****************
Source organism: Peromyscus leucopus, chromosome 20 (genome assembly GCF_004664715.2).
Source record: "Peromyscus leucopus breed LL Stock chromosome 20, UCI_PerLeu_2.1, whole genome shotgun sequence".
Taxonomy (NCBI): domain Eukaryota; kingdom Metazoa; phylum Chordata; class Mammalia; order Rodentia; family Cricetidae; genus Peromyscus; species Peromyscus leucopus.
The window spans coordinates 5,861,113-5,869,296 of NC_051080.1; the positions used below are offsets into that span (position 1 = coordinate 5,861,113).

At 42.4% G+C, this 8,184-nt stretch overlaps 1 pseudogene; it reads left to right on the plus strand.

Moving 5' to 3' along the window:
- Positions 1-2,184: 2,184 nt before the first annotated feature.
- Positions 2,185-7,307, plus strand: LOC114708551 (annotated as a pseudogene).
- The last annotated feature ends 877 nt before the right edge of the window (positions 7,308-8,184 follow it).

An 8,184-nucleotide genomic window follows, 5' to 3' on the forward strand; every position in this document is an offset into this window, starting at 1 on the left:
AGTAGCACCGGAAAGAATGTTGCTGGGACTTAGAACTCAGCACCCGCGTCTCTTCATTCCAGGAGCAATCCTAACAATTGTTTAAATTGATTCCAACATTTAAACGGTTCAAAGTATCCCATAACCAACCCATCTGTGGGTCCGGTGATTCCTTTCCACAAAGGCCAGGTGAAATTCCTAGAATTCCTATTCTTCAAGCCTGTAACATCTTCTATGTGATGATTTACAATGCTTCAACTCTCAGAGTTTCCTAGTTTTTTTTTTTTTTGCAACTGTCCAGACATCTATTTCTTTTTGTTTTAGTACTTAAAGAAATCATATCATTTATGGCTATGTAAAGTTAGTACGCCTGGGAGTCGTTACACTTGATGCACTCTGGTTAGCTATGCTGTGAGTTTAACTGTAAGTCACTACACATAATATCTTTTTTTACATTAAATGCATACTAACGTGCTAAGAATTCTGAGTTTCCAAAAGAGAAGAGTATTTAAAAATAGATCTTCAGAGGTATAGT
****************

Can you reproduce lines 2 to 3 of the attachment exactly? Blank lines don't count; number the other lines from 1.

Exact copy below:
Source record: "Peromyscus leucopus breed LL Stock chromosome 20, UCI_PerLeu_2.1, whole genome shotgun sequence".
Taxonomy (NCBI): domain Eukaryota; kingdom Metazoa; phylum Chordata; class Mammalia; order Rodentia; family Cricetidae; genus Peromyscus; species Peromyscus leucopus.